Beyond Able-Minded Citizenship: Embracing Intellectual Ability Differences in Democratic Education
Ashley Taylor

About the research


NAEd/Spencer Dissertation Fellowship

Award Year



Syracuse University

Primary Discipline

Within philosophical literature on democratic education, philosophers of education embrace the existence of cultural, religious, racial, gender, and other social differences as important to a thriving democracy. However, they frequently ignore or sideline the potential significance of ability differences, especially those associated with intellect and reasoning ability. There is therefore an unchallenged assumption that those who experience significant difficulties in reasoning are unable to perform the tasks of citizenship. My dissertation investigates this assumption by asking whether students? assessed intellectual disabilities ought to disqualify them from participating in education aimed at the development of democratic knowledge and skills. Current models of democratic education are ill equipped to answer this question. Drawing on interdisciplinary literature from inclusive education, disability studies, and philosophy, I consider how the recognition of existent intellectual ability differences alters our philosophical theorizing about democratic education and suggests the need for alternative frameworks of democratic participation and the education that supports it. This places demands on our educational policy, schooling practices and teacher education because it suggests the need to examine curricula, teaching practice, school-community partnerships and, importantly, ideas about how civic knowledge is acquired and put into practice in light of varying abilities. Answering the question of whether individuals with intellectual disabilities are owed an education that prepares them to participate in democratic citizenship not only concerns the extent to which we embrace differences of ability within education in general, but also hinges on whether we regard individuals with intellectual disabilities as members of the political community.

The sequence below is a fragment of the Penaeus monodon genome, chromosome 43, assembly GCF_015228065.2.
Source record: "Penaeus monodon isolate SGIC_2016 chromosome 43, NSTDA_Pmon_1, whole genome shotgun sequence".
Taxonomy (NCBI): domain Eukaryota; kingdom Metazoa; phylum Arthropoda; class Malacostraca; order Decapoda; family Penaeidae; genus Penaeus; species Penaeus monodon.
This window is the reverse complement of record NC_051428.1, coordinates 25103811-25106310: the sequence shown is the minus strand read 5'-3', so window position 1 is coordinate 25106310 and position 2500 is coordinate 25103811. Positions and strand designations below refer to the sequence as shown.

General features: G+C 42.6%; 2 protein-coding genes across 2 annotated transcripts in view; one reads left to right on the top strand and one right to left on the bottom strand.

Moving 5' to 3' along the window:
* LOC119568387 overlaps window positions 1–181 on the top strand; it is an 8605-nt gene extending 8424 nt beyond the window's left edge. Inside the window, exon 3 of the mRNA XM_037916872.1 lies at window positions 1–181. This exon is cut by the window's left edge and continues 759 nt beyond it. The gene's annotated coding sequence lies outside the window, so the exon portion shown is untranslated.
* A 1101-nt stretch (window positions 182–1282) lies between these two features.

About Ashley Taylor

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